In setting out to capture the American flag, I set out to encapsulate not only the ‘Stars and Stripes’ themselves but the values and significance that lies underneath. In many instances, the American flag is not the only symbol of our country, but instead is joined by the likes of the Empire State Building or Times Square. Hopefully, my collection can justly show both.  Enjoy.

November 16, 2010   1 Comment

ICP: Cuba in Revolution

Photography is a unique art in several respects. For one, it has the ability to capture a single moment in time unlike any other medium of fine art; a capability that comes especially handy in moments of historical importance. Thursday’s trip to the ‘International Center of Photography’ highlighted two uses of photography during moments of historical significance. In the lower of two exhibits at the Center was Cuba in Revolution, a gallery comprised of nearly thirty different photographers’ work chronicling Cuba from pre-Revolutionary (~1950s) to the death of Che Guevara.

One of the most unexpected political episodes of the Cold War, the Cuban Revolution showed the rest of the world the power that a faction of young Communist rebels could wield. So powerful in fact that the group, led by Fidel Castro overthrew then President Fulgencio Batista of Cuba on January 1st, 1959. If nothing else, the Revolution highlighted the willpower and strength of the young men in Cuba.

Regardless of the photographer, the location, or the date of the photograph, each framed print invariably focused on young male faces, more often then not holding some type of firearm. This particular ‘theme’ lasted throughout the gallery and could not have better captured the events that were taking place in Cuba at the time. The black and white prints, many of which were vintage from the 1960s, also were unique in that a good majority of them possessed a great deal of detail in the background of the photos. Certainly video could have captured the main focus of what was going on in each particular picture, but only a photograph could have assembled the amount of detail that each shot had, essentially freezing a moment in time. And perhaps that is my favorite part of photography, the photographer’s ability to save an instant never to happen again.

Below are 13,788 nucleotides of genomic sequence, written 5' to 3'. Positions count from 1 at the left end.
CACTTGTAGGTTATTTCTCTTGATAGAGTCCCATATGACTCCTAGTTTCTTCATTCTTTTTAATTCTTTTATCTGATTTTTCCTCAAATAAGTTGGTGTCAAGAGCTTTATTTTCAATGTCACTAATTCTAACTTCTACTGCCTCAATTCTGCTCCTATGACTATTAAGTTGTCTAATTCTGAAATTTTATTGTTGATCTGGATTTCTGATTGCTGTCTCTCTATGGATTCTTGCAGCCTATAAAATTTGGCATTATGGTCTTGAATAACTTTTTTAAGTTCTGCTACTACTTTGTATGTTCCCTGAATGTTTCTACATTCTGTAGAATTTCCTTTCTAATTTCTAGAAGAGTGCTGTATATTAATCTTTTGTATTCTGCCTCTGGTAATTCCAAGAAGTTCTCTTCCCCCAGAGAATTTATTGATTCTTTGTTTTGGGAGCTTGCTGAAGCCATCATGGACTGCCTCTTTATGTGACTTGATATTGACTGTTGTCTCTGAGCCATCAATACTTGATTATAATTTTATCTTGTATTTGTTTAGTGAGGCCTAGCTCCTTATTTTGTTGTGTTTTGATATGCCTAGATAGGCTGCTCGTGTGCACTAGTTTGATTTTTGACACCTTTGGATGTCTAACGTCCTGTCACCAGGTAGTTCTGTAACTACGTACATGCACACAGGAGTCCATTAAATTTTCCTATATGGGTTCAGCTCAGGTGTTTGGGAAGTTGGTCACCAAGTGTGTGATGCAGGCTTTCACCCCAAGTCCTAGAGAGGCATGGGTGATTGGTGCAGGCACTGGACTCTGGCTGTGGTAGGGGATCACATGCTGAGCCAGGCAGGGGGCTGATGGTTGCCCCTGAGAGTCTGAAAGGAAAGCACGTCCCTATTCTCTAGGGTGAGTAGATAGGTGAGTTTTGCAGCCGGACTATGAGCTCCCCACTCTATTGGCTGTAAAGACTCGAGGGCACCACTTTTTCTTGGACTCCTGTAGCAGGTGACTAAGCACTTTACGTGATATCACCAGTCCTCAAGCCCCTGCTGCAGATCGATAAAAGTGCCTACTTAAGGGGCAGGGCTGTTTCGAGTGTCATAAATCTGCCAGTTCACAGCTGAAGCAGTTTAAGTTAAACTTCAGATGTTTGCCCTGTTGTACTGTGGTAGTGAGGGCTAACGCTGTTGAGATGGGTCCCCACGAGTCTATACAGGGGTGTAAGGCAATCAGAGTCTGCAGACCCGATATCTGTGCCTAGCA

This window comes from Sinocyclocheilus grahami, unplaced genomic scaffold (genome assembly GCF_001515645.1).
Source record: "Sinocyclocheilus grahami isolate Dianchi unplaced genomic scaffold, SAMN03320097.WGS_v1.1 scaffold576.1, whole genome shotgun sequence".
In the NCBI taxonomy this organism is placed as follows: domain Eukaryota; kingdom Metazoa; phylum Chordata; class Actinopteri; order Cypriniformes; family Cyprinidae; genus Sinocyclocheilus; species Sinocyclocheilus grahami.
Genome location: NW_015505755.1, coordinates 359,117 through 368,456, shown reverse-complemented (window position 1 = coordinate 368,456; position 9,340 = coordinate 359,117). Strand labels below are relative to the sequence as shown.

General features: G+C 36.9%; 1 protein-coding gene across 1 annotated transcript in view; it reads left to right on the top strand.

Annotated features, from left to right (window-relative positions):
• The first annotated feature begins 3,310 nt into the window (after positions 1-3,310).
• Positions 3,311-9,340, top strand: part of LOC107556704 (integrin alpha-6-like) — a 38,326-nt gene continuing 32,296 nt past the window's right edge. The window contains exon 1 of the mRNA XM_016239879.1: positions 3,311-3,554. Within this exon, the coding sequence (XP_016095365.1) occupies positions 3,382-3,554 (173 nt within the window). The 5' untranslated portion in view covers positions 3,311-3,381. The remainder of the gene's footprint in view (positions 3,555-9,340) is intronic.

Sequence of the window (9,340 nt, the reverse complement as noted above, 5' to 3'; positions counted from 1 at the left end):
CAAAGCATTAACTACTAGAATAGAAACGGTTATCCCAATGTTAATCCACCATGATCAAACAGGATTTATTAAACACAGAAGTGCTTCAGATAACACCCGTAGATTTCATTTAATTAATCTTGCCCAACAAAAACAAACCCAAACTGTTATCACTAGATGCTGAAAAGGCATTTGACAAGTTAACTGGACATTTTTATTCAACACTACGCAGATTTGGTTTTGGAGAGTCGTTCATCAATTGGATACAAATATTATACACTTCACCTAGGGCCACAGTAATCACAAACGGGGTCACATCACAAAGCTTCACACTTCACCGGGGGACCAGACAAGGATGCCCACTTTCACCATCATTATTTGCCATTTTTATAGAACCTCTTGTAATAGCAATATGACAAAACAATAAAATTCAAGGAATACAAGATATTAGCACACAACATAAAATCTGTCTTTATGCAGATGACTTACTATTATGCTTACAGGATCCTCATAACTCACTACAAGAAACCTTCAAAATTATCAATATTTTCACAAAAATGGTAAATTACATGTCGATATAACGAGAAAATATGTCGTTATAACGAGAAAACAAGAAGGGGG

Raul Corrales’ ‘La Caballeria’

Several of the photos that were on display were simply astonishing to say the very least. The ‘feature’ photo of the exhibit was Raul Corrales’ La Caballeria, a shot of the mass of horse riding, flag-waving members of the rebel’s cavalry. The shot itself is special as well; as from left to right, perhaps by design, it fails to contain the (perceived) enormity of the number of ‘soldiers,’ another interesting aspect is the great contrast between the white horse leading out in front of primarily darker horses. In a black-and-white print, the contrast stood out even more so because of the large disparity in the colors. My particular favorite of the show happened to be Alberto Korda’s Quixote of the Lamp Post. The photograph gained my liking particularly for its simplicity. It does not use odd angling or false lighting or any other technique rather it relies solely on the photograph’s subject, which is of a man smoking while sitting high atop a lamppost, above seemingly thousands and thousands of people, listening to a speech given by Fidel Castro. The simplicity in Korda’s picture however is not the exception to the set though, but for the most part, the rule. Nearly, if not, all of the photographs on display were of historically significant people or events; that being said, it is likely that each and every one of them were shot in natural conditions, which very well could have been unfavorable towards the photographer. Understanding this only calls for a greater appreciation of the resulting products, which were and still are important in fully understanding the events that transpired in Cuba over the years of the Revolution.

Alberto Korda’s ‘Quixote on Lamppost’

One of the focuses of the exhibit was on Marxist revolutionary, Che Guevara. In many of the photos presented of him, Guevara displayed an almost absence of emotion, whether it be in his military garb in public, or ‘relaxing’ on his own, he consistently and notably expressed a face of indifference. In fact, he was so emotionless that had one not been informed that one wing of photos of him was of him dead; it would be difficult to tell the difference. Perhaps though the most notable of all photos at the exhibit was Alberto Korda’s “Guerrillero Heroico,” a stoic portrait of Guevara, which has famously come to represent ‘rebels’ worldwide. The photo, which has been called one of the greatest of all-time (by some) possesses little by way of artistic technique, rather it merely captures Guevara in a moment of time; therefore it is the subject of the photo which has become renowned as opposed to its technique.

In reality, that same principle held true for just about every other photo on presentation, the greatest photographs on display were not those that were shot with special lenses or those that utilized different techniques; instead they were those whose subject matter meant the most. Considering the purpose of the photos as being documentation of historical events, fortunately they are viewed more so for their subject value as opposed to their skill, which nevertheless was very good.

November 9, 2010   No Comments